Cyber security is more important now than ever before, and unfortunately, fraudsters continue to creatively find ways to cheat companies out of money. As a result, employees at every level must constantly be on high alert.
One vehicle for fraud that should be at the forefront of everyone’s mind is email. Email is an essential form of communication in the business world, and bad actors continue to exploit this. One craftily-worded email could be the first step to a business losing tens (or hundreds) of thousands of dollars.
What do these email scams look like?
While there are the more obvious examples of email scams—like an unknown sender telling you to click the link below to claim your prize—some are more subtle. And, they often appear to come from someone you know.
For example, you may receive an “urgent” email from your boss’ email address that instructs you to wire out a large amount of the company’s money to a specific account. If you send the wire without first doing your due diligence, you might find out the next day that 1) your boss’ email account was hacked, and 2) your likelihood of recovering that money is minimal.
Or maybe you get an email from a vendor saying that they have changed the way they take payments. There might be a link to their new payment portal or they may provide you with updated account information for future electronic payments. This is a vendor you communicate with all the time, so why would this time be any different? You go ahead and start sending payments per the instructions provided, just to find out weeks later that you’ve been sending your payments to a fraudster who hacked that vendor’s email account.
Questions to ask
Whenever you receive an email regarding any type of financial transaction, ask yourself these questions:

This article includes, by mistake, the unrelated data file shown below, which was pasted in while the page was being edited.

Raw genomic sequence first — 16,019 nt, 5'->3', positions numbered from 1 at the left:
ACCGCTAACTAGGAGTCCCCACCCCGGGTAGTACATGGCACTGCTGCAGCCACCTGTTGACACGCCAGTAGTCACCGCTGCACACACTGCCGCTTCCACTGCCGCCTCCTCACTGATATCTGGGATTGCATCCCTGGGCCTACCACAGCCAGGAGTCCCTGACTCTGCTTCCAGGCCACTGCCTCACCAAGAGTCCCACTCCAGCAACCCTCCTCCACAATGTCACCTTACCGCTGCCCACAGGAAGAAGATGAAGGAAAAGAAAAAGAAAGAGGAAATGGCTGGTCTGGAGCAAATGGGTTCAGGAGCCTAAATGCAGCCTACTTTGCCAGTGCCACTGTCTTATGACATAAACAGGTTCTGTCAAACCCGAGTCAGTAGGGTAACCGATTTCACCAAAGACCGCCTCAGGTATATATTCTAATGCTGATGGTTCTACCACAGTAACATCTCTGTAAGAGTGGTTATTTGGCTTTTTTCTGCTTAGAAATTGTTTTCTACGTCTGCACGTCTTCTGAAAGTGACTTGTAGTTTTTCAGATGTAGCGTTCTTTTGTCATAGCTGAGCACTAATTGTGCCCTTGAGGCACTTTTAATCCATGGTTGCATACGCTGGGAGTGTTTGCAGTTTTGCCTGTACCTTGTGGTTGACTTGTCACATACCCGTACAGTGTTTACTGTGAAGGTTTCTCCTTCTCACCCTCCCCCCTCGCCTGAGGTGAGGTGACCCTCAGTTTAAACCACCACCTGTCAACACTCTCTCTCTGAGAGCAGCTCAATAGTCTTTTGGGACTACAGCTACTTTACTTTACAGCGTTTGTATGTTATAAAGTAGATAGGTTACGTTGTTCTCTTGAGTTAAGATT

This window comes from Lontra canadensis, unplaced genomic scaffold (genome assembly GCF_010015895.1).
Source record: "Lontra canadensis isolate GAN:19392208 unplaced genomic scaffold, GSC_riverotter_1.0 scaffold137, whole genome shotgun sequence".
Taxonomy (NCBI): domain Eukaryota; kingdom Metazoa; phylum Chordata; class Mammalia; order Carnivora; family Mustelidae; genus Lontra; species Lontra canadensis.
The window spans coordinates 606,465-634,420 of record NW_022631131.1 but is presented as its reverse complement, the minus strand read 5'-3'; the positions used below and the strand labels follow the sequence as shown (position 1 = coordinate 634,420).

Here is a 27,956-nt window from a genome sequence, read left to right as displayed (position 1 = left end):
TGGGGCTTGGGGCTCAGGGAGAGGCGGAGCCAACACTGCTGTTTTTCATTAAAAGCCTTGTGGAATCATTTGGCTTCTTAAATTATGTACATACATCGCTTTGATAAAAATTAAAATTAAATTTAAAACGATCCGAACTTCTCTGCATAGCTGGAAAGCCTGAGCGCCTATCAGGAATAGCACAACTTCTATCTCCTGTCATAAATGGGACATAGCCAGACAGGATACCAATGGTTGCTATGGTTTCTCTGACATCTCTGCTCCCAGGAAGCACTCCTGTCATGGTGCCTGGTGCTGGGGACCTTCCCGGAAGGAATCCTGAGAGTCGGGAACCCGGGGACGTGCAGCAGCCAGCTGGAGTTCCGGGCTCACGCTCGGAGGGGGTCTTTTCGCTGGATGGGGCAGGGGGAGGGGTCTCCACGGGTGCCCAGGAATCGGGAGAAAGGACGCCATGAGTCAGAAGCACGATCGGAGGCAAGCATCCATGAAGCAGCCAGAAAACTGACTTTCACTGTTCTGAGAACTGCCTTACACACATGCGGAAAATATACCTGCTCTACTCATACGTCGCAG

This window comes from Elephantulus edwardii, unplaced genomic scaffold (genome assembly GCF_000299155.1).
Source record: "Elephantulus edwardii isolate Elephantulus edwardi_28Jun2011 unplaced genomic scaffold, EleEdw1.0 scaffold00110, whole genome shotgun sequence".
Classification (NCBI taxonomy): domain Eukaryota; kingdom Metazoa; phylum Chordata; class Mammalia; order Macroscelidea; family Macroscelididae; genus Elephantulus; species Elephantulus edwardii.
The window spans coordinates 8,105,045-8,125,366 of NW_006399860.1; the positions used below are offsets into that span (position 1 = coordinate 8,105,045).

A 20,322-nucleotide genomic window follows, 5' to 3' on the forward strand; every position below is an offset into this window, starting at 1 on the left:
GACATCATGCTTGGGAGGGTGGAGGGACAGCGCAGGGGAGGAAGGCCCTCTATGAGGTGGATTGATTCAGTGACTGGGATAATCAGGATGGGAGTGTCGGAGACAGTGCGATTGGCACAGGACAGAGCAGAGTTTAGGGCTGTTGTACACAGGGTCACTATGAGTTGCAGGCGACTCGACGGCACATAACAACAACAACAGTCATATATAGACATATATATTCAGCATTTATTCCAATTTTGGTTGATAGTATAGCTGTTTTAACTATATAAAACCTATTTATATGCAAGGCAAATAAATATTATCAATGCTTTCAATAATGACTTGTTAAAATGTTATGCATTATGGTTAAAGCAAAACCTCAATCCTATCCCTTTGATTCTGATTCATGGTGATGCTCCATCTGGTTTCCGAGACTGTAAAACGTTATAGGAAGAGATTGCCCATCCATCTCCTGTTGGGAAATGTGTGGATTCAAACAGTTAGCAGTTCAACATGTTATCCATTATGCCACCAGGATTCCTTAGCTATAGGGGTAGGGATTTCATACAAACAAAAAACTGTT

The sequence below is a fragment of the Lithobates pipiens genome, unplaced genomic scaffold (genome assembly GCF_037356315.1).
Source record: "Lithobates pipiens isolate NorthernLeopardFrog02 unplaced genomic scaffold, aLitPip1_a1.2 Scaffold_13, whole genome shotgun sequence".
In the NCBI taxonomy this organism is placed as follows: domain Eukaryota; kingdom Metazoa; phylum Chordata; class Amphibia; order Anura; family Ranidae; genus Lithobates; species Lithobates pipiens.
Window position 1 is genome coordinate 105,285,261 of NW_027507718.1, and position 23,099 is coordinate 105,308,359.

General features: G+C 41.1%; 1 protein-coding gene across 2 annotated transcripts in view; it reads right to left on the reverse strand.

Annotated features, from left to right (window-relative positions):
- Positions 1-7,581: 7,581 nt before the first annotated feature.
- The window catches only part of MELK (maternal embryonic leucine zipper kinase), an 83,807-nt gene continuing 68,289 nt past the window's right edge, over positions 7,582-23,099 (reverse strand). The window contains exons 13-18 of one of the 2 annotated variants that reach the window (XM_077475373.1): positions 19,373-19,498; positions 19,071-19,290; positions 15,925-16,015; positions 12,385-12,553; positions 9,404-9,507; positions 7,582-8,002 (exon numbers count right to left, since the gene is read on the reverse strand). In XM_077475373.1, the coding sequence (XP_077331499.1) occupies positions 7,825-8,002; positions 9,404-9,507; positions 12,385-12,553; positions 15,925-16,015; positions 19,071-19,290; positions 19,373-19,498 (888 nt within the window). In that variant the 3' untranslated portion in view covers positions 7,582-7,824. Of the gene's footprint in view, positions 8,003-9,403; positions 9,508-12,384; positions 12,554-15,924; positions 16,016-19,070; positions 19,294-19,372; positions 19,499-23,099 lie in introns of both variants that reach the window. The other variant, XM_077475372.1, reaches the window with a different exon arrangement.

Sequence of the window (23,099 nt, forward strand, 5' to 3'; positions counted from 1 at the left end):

- Who is the sender? Can you verify it came from him/her and is it someone from whom you would expect to receive emails on this subject?
- Is the style of writing consistent with the sender’s style of writing? Does anything appear unusual about the tone, spelling, or urgency of the email?
- Is the request out of the ordinary?
- Have other co-workers received a similar email?
Verification is just one call away
One practical way to protect your company is to implement a company policy that requires a call-back verification for certain types of payment-related functions. For example, if Melissa in Purchasing emails payment information to Accounts Payable, someone from Accounts Payable should call Melissa to confirm the authenticity of her email. And if you’re communicating with a vendor, make sure you use a phone number that you know—with 100% certainty—belongs to the vendor. Don’t rely on the phone number that was included in the email.
In today’s electronic, fast-paced world, it can be tempting to overlook red flags. But, by reviewing internal procedures and educating our teams, we can mitigate our risk with these kinds of targeted email schemes.
About the Author:
Blake Dotson is a treasury management specialist at Central National Bank. When he is not writing blog articles or fixing check scanners, he enjoys spending time with his wife and two children, and he loves ALL things Baylor sports.
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